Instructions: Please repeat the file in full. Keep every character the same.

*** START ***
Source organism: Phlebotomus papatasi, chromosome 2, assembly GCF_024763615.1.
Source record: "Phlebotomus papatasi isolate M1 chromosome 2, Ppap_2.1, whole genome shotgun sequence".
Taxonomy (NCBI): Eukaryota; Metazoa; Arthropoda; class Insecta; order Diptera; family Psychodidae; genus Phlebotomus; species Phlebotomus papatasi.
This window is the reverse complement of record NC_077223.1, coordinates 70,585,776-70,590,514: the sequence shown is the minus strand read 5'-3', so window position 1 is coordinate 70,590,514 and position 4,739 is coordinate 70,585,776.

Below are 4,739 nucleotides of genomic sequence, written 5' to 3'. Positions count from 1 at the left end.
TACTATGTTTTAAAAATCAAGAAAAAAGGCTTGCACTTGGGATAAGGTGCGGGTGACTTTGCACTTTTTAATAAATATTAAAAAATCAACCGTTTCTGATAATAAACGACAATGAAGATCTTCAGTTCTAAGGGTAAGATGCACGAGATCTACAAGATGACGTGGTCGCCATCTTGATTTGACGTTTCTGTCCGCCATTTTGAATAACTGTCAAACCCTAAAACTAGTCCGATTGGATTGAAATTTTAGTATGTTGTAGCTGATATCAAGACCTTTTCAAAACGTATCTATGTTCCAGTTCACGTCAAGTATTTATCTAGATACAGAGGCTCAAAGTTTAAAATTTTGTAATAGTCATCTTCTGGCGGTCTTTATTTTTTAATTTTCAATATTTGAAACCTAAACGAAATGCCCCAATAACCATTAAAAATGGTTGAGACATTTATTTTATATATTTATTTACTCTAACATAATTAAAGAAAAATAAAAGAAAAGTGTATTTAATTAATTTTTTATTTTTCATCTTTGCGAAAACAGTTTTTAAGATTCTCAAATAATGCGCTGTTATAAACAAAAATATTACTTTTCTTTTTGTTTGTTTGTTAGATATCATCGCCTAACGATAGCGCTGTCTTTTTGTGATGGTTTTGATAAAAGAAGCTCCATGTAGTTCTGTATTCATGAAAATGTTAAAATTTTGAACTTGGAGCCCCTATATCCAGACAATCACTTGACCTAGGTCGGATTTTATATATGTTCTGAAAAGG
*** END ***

Source organism: Phlebotomus papatasi, chromosome 2, assembly GCF_024763615.1.
Source record: "Phlebotomus papatasi isolate M1 chromosome 2, Ppap_2.1, whole genome shotgun sequence".
Taxonomy (NCBI): Eukaryota; Metazoa; Arthropoda; class Insecta; order Diptera; family Psychodidae; genus Phlebotomus; species Phlebotomus papatasi.
This window is the reverse complement of record NC_077223.1, coordinates 70,585,776-70,590,514: the sequence shown is the minus strand read 5'-3', so window position 1 is coordinate 70,590,514 and position 4,739 is coordinate 70,585,776.

Below are 4,739 nucleotides of genomic sequence, written 5' to 3'. Positions count from 1 at the left end.
TACTATGTTTTAAAAATCAAGAAAAAAGGCTTGCACTTGGGATAAGGTGCGGGTGACTTTGCACTTTTTAATAAATATTAAAAAATCAACCGTTTCTGATAATAAACGACAATGAAGATCTTCAGTTCTAAGGGTAAGATGCACGAGATCTACAAGATGACGTGGTCGCCATCTTGATTTGACGTTTCTGTCCGCCATTTTGAATAACTGTCAAACCCTAAAACTAGTCCGATTGGATTGAAATTTTAGTATGTTGTAGCTGATATCAAGACCTTTTCAAAACGTATCTATGTTCCAGTTCACGTCAAGTATTTATCTAGATACAGAGGCTCAAAGTTTAAAATTTTGTAATAGTCATCTTCTGGCGGTCTTTATTTTTTAATTTTCAATATTTGAAACCTAAACGAAATGCCCCAATAACCATTAAAAATGGTTGAGACATTTATTTTATATATTTATTTACTCTAACATAATTAAAGAAAAATAAAAGAAAAGTGTATTTAATTAATTTTTTATTTTTCATCTTTGCGAAAACAGTTTTTAAGATTCTCAAATAATGCGCTGTTATAAACAAAAATATTACTTTTCTTTTTGTTTGTTTGTTAGATATCATCGCCTAACGATAGCGCTGTCTTTTTGTGATGGTTTTGATAAAAGAAGCTCCATGTAGTTCTGTATTCATGAAAATGTTAAAATTTTGAACTTGGAGCCCCTATATCCAGACAATCACTTGACCTAGGTCGGATTTTATATATGTTCTGAAAAGG